Brexit: Withdrawal Agreement and Political Declaration - Motion to Take Note

Part of the debate – in the House of Lords at 4:21 pm on 9th January 2019.

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Photo of Lord Newby Lord Newby Liberal Democrat Leader in the House of Lords 4:21 pm, 9th January 2019

My Lords, it is somewhat odd to be debating an identical government Motion with a month’s gap, during which time, in the Brexit negotiations themselves and despite the announcements the Government have made today, there have been no significant developments whatsoever—a reality reflected in the Commons simply continuing its adjourned debate on the topic rather than having a new Motion or amendments.

There was therefore a temptation to simply repeat the speech I made on 5 December. I was attracted to this option by the true example of a vicar friend of my wife’s who, having preached a sermon on a Sunday morning, found that his colleague who was due to preach at evensong was taken ill during the day. Stepping into the breach and having no time to prepare a second sermon, he simply repeated the one he had given in the morning. He was therefore rather disturbed to see in the congregation one of the churchwardens, who normally only attended in the morning but who had had visitors for lunch who wanted to see the church. At the end of the service, the vicar greeted the churchwarden with some trepidation. The churchwarden approached the vicar beaming. “Another corker, vicar”, he said. It was clear that he had not listened to at least one, and possibly both, of the sermons. But I suspect that your Lordships’ House is somewhat more attentive than the average churchwarden, so I shall repeat neither the speech nor the exact arguments I made a month ago.

The challenge in fashioning another speech, however, is that, as far as the withdrawal agreement and political declaration are concerned, nothing of substance has changed. I am unaware of a single MP who threatened to rebel last time but has pledged to support the Government this time around.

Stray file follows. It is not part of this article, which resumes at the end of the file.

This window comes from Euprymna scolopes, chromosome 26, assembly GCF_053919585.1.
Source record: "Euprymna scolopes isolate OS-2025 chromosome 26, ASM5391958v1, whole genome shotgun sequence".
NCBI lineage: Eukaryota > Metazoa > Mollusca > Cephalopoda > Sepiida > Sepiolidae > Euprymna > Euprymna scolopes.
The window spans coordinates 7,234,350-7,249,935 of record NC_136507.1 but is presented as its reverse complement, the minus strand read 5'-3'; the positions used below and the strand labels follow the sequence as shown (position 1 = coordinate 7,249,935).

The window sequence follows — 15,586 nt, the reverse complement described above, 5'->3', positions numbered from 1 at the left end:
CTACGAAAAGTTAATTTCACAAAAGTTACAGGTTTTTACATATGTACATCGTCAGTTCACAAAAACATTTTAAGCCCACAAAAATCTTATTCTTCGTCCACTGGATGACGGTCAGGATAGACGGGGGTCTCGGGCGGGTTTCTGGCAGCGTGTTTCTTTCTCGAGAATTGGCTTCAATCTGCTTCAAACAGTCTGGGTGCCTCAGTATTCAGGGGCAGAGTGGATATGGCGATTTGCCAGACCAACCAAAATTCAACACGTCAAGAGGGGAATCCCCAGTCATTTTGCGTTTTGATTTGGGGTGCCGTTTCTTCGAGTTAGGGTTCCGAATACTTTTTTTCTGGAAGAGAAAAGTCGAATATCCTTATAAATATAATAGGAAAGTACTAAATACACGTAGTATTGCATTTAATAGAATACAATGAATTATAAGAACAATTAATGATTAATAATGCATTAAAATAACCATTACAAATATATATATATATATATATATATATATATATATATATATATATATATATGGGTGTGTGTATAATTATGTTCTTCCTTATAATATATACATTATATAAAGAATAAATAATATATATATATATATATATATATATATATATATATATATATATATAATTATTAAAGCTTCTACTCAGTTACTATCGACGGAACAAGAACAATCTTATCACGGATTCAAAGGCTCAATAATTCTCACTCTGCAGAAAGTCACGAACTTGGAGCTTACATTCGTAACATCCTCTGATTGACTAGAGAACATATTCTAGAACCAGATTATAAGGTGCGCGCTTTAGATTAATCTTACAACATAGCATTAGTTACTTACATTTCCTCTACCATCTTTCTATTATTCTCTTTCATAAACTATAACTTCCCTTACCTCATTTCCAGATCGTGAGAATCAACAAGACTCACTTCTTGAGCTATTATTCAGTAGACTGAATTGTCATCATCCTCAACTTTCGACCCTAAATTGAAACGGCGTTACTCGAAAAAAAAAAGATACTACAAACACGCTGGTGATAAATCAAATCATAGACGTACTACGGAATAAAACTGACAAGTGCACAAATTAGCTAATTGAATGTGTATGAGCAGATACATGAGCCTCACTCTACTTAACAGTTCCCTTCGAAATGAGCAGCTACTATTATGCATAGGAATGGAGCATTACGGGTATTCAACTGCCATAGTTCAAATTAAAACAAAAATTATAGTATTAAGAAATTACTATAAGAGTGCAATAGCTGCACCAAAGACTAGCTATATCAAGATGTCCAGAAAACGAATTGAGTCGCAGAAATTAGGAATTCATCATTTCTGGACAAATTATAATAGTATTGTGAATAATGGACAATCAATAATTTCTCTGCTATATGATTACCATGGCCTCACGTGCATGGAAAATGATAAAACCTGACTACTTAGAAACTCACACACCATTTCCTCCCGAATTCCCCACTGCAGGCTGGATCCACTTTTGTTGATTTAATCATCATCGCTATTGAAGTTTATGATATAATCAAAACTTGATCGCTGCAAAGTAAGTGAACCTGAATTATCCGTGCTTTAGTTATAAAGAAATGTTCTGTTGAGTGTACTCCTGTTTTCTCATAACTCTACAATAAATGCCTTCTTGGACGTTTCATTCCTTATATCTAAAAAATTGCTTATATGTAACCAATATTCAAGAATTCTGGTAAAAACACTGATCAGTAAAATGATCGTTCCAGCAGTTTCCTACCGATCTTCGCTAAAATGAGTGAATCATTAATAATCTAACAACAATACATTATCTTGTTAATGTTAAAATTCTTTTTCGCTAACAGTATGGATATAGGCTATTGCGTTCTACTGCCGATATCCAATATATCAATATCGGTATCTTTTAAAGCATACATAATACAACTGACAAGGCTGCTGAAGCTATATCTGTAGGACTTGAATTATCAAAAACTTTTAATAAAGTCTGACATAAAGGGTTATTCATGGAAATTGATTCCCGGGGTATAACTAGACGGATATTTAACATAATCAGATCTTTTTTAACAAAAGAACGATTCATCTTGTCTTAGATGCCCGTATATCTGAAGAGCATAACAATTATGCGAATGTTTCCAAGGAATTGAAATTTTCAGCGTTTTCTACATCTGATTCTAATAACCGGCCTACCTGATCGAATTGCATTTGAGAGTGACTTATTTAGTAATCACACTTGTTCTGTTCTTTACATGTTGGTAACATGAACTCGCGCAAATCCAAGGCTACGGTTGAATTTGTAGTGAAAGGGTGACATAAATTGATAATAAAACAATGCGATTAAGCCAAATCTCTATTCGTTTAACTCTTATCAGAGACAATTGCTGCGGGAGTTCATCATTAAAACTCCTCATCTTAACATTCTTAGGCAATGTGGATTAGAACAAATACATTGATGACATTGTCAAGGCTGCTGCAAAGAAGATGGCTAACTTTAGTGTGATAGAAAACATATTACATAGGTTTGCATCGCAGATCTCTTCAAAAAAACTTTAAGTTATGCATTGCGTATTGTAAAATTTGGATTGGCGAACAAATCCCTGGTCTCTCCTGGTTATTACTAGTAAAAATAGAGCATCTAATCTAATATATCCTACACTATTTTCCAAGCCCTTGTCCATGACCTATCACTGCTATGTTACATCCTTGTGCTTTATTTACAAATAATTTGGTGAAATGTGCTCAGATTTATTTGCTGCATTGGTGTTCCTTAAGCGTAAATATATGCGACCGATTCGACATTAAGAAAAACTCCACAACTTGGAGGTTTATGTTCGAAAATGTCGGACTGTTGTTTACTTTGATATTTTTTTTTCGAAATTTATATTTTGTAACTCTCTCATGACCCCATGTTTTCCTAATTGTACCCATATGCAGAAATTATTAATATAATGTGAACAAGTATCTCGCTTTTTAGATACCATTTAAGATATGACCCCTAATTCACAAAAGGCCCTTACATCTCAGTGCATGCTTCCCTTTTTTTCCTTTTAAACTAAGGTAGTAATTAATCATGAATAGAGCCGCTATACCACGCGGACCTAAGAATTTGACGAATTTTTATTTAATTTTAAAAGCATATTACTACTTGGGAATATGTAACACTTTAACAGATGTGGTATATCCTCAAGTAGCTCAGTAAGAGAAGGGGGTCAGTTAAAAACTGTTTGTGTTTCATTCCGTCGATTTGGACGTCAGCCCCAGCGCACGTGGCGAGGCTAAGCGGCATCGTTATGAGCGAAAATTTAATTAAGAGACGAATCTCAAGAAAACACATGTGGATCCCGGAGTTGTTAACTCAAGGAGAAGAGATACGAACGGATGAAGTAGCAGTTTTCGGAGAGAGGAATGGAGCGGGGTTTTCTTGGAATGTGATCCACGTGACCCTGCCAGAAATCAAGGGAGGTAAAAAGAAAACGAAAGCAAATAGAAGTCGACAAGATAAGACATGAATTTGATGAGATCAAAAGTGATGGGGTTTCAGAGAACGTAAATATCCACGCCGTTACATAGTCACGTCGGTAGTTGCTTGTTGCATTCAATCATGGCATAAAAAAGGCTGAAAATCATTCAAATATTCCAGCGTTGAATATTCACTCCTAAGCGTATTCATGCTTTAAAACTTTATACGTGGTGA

Although nothing has changed in the agreement itself or the views of MPs, this does not mean that nothing has changed beyond Parliament. The first thing that has changed is that the Government have stepped up spending for a no-deal Brexit. Given that the Commons will never vote for a no-deal outcome, as evidenced by yesterday’s vote, the spending of billions of pounds against an outcome that is simply not going to happen was always going to be a colossal waste of public money. But the way in which the Government have chosen to do this has turned mere profligacy into farce.

It was bad enough having a Health Secretary boasting—and I use the word advisedly—that he had spent tens of millions of pounds on refrigeration units. But when the Department for Transport prepares to give £14 million to a shipping start-up that seems to have difficulty differentiating between a roll-on roll-off ferry and a takeaway pizza, things have reached a new low. Having 89 lorries at Manston practise at being a traffic jam is merely the icing on the cake of a litany of episodes which make “Dad’s Army” look like a model of discipline and efficiency. No wonder the rest of the world looks at us today as it does with a mixture of pity and amazement.